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Give your company a sporting chance

Chris Webbley is an executive coach at Rivercalm

In the old days a coach was something on wheels that transported people from A to B, or an expert to help athletes reach their professional zenith. Nowadays, it is an integral part of business language and a key to added value and success, writes Chris Webbley

Coaching usually takes the form of a series of confidential, one to two-hour conversations on agreed topics every two to four weeks. Executive coaching may aim to help the business person solve problems and resolve issues, enhance performance, develop the business or build their career.
Clients experience direct and indirect benefits. Direct benefits come from the agenda under discussion, include the resolution of issues and the development of skills. For example, an entrepreneur may need to develop a more strategic mindset as their business moves out of start-up. Indirect benefits emerge from experiencing the coaching process. The client may feel more resourceful in the face of change, develop greater self-awareness or self-belief, or be able to apply coaching skills to benefit others in the business.
So, why do leaders and business owners use a coach? The precise answer will depend on each individual but the most fundamental reason is to use the wider perspective and feedback offered by another person. Other reasons include access to a wider range of skills, taking advantage of the confidentiality and trust which underlie the coaching relationship and increased self-awareness through practising and testing changes in style, skills or goals.

Does everyone need a coach? In our view, no, and not all the time. Coaching should not come across as a solution looking for a problem, and no good coach will offer it in that way. But people experience different needs as they journey through life, build and run their enterprises and live in their families. Coaching can help meet some of these needs. For example:

- past ways of working may be holding back the thinking needed for today and tomorrow;
- the current situation facing the business may require a change in approach, clarification, or a wider range of options;
- the future may start to look more like a threat than an opportunity, as new market and social trends signal themselves.
Working with the coach, the executive can clarify these issues and create and test out fresh options to address them with greater chance of success.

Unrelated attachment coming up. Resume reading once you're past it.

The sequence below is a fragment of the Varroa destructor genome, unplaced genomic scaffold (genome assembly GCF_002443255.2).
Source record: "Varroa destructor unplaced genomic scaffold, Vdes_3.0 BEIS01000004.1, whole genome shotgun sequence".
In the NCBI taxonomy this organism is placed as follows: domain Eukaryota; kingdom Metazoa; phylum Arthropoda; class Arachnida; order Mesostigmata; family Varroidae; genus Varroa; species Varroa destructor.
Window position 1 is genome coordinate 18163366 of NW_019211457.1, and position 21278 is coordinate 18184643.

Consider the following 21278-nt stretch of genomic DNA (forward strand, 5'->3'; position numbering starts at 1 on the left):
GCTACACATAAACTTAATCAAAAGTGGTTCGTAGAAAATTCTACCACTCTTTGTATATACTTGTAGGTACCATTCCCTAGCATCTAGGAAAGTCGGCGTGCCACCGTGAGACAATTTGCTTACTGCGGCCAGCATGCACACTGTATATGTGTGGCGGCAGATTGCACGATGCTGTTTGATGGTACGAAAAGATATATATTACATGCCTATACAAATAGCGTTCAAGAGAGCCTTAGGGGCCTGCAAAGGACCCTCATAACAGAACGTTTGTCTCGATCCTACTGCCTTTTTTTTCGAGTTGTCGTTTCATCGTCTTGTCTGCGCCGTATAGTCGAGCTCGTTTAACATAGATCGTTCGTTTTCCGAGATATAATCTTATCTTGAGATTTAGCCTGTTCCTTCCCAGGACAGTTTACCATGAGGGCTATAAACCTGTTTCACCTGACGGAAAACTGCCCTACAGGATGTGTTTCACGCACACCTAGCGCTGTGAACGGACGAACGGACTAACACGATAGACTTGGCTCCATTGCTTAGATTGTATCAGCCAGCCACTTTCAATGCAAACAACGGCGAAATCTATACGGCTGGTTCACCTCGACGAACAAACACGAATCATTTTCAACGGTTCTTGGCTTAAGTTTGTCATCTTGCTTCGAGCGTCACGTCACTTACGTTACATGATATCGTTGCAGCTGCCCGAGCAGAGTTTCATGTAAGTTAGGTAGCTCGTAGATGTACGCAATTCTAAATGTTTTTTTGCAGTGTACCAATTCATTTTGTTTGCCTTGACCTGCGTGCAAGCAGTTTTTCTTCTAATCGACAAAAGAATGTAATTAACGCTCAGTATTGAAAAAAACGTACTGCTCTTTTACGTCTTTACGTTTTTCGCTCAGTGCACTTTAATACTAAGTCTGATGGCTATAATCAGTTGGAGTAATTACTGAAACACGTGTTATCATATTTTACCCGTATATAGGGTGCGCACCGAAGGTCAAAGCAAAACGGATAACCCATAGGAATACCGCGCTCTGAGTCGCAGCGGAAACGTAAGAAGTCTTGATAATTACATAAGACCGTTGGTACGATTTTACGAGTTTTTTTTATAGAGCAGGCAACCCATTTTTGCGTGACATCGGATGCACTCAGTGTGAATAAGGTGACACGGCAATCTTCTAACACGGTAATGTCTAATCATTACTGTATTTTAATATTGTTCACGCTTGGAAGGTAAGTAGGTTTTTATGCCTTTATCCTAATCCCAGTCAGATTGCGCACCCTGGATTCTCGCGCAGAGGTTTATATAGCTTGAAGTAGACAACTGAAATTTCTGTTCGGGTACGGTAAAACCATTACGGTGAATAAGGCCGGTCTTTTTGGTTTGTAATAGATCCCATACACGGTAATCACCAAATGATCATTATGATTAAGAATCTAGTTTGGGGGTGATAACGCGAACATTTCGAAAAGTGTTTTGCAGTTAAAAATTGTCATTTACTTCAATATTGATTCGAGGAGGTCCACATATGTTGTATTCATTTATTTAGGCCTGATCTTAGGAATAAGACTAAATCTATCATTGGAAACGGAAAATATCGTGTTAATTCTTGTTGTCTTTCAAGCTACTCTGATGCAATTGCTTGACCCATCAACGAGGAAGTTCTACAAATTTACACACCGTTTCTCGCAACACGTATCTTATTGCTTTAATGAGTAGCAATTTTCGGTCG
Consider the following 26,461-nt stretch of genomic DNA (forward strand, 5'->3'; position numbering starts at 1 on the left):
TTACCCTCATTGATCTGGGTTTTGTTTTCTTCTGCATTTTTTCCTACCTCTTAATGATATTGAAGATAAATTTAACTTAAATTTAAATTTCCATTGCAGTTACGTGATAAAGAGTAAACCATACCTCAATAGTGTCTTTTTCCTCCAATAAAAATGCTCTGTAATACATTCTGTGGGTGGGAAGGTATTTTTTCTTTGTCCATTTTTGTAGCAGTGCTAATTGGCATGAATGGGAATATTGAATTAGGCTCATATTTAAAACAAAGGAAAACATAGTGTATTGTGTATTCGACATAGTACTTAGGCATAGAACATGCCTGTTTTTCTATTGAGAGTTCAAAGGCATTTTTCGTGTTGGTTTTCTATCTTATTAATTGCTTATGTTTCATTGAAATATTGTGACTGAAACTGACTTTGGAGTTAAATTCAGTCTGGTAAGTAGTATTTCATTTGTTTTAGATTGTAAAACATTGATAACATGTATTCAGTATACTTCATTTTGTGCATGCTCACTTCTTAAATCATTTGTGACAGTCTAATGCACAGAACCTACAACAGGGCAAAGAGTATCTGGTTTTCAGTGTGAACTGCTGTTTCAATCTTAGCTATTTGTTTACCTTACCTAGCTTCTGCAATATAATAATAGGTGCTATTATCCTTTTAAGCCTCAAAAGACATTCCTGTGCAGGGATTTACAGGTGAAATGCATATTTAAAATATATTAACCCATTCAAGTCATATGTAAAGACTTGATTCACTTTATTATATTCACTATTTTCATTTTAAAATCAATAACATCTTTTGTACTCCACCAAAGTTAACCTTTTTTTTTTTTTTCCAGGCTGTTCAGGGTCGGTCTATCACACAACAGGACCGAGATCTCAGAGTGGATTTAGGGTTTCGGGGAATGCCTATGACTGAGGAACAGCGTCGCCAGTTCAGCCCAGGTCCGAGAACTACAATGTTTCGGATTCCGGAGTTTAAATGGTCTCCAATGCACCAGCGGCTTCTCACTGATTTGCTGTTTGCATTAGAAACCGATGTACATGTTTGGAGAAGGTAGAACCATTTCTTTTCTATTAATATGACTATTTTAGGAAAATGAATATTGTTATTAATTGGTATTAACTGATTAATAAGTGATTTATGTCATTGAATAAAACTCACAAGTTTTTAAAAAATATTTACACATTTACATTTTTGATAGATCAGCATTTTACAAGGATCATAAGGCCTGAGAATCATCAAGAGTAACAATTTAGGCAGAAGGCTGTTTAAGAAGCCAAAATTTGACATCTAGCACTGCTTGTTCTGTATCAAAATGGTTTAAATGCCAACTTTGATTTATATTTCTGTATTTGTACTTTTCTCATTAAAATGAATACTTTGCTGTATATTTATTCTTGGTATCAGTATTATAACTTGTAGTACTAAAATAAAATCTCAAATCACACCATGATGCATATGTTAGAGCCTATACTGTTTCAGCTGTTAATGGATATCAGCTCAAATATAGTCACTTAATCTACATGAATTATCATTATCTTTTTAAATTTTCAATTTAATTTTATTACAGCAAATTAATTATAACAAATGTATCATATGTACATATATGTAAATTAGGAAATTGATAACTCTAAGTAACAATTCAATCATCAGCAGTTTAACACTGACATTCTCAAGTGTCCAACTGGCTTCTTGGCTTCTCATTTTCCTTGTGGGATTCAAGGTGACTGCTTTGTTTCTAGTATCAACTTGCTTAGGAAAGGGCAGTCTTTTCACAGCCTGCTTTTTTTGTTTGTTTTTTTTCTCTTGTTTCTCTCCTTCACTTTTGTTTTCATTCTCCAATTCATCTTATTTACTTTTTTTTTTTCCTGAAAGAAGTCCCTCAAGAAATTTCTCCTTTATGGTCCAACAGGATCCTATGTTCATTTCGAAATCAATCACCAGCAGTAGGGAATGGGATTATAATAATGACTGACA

Coaching emphasises the value of learning, but it is "inside-out" learning to develop the capability that already resides in the person being coached, not an "outside-in" transference of knowledge or skill. Some people are concerned that the coach may set the agenda and even create dependency. Coaching does not work like that. The client's goals and needs form the framework for coaching, and an ethical and skilled coach will always be alert to head off dependency. Finally, successful people may perceive that any consideration of coaching implies weakness in the person being coached. Yet some of the most powerful and successful leaders and entrepreneurs throughout history have valued the insights and challenges of trusted advisers, assistants and others.

There are other reasons why people may not have entertained the idea of coaching. The business person may have benefited from coaching but under a different name – helpful conversations with a trusted colleague or family member, for example. The mistaken view of coaching as an occasional conversation misses the value from linking those conversations into a series. Such a programme builds rapport, gives the client time between sessions to practise changes to behaviour, and enables ongoing learning based on review.
Another reason why people may not have considered using a coach is that they do not know how to choose one. Here, the growth in the coaching market is having a beneficial effect, by prompting business associations and professional institutions to develop and publish objective and dependable guides to choosing and using a coach. Top of the criteria for a successful coaching relationship are the coach's personal style, rapport with the client,  and the cultural fit with the business in which the coaching is taking place.
Whether business people simply want to be better informed in conversation, or to take personal advantage of coaching, understanding coaching is a worthwhile addition to their personal portfolio.

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